Webster 1913 Edition
συλλογισμόσa reckoning all together, a reasoning, syllogism, fr.
συλλογίζεσθαιto reckon all together, to bring at once before the mind, to infer, conclude;
σύνwith, together +
λογίζεσθαιto reckon, to conclude by reasoning. See
The regular logical form of every argument, consisting of three propositions, of which the first two are called the premises, and the last, the conclusion. The conclusion necessarily follows from the premises; so that, if these are true, the conclusion must be true, and the argument amounts to demonstration;
as in the following example:Every virtue is laudable; Kindness is a virtue; Therefore kindness is laudable.These propositions are denominated respectively the major premise, the minor premise, and the conclusion .
☞ If the premises are not true and the syllogism is regular, the reasoning is valid, and the conclusion, whether true or false, is correctly derived.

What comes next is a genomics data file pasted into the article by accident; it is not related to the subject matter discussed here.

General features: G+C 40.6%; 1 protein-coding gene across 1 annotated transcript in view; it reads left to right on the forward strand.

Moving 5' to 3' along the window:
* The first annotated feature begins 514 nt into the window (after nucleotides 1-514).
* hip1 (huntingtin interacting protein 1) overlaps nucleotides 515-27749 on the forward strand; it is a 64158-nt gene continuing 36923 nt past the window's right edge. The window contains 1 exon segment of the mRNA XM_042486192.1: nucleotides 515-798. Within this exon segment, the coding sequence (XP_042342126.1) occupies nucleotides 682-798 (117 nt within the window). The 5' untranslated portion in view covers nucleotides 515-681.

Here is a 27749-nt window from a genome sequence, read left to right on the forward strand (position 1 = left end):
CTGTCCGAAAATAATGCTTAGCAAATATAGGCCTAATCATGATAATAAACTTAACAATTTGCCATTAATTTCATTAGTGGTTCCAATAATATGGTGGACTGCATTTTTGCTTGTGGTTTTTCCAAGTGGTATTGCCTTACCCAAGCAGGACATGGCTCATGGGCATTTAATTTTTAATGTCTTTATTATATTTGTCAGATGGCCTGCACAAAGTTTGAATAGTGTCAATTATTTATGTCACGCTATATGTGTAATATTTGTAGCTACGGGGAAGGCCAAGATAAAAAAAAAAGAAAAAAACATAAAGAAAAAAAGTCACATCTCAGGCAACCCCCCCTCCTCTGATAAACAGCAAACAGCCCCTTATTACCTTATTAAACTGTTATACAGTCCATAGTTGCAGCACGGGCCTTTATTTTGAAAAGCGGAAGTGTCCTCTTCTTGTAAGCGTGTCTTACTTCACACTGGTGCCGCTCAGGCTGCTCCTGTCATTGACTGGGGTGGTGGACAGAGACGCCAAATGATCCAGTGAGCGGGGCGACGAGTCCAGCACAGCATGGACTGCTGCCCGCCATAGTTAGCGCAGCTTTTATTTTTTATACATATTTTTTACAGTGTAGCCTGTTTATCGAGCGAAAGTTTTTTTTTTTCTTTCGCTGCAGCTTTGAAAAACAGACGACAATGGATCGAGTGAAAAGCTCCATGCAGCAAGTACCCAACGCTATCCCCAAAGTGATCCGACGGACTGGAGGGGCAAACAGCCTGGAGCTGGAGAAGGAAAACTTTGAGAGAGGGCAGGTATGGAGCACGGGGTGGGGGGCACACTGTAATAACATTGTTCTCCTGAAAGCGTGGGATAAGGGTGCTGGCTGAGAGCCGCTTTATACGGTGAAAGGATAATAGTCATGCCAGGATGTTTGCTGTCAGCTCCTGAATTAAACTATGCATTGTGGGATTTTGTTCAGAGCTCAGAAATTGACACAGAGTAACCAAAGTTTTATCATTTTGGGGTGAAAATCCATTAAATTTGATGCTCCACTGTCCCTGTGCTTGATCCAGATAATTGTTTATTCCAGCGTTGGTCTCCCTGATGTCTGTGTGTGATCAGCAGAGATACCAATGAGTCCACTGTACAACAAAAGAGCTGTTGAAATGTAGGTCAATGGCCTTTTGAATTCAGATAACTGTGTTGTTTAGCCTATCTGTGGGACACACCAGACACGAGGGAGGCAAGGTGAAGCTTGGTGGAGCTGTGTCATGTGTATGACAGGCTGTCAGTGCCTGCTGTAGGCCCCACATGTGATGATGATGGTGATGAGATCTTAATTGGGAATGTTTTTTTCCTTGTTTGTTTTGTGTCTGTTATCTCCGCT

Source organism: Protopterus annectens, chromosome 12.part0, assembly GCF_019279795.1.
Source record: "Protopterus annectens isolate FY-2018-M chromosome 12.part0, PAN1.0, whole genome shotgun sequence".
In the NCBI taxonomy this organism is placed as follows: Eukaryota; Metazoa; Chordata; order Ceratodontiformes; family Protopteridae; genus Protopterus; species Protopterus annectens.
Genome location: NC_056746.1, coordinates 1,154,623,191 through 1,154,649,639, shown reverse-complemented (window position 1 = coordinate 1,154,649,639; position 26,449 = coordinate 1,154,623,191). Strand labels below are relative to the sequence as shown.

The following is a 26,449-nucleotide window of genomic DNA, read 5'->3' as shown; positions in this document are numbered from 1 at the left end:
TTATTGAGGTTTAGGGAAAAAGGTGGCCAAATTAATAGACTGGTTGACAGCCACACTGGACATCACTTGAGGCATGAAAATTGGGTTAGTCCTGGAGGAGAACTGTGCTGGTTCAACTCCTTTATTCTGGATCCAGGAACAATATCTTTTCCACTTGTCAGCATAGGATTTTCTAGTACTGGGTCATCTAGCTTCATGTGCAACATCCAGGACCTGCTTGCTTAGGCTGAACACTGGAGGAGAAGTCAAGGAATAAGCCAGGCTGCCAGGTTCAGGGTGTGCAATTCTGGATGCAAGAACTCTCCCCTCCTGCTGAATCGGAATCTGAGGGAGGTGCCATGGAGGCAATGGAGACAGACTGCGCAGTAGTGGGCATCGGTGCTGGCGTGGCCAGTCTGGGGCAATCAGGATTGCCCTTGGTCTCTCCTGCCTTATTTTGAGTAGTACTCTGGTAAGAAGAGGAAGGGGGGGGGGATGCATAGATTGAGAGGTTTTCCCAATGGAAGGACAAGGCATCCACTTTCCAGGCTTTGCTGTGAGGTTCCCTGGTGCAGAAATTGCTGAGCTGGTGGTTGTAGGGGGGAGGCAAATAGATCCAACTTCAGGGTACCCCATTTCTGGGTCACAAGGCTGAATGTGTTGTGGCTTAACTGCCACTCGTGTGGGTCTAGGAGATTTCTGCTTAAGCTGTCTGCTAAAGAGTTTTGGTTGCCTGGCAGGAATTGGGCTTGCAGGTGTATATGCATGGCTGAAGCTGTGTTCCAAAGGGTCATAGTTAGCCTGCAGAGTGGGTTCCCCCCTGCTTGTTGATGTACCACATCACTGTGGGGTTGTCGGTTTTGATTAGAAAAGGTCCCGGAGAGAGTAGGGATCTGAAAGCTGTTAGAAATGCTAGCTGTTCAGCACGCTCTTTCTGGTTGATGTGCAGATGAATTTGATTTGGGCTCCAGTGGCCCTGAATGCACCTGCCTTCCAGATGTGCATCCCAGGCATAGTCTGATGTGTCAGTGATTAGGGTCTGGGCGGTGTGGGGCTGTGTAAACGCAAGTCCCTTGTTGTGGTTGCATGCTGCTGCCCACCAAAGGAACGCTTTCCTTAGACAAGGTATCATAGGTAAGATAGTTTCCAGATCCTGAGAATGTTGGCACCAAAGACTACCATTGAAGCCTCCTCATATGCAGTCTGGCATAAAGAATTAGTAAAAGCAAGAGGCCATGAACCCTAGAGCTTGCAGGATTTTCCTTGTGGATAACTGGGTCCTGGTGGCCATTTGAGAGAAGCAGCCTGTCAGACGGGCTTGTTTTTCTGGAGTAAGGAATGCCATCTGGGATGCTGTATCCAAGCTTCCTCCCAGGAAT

Webster 1828 Edition
A form or reasoning or argument, consisting of three propositions, of which the two first are called the premises, and the last the conclusion. In this argument, the conclusion necessarily follows from the premises; so that if the two first propositions are true, the conclusion must be true, and the argument amounts to demonstration. Thus,
A plant has not the power of locomotion;
An oak is a plant;
Therefore an oak has not the power of locomotion.
These propositions are denominated the major, the minor, and the conclusion.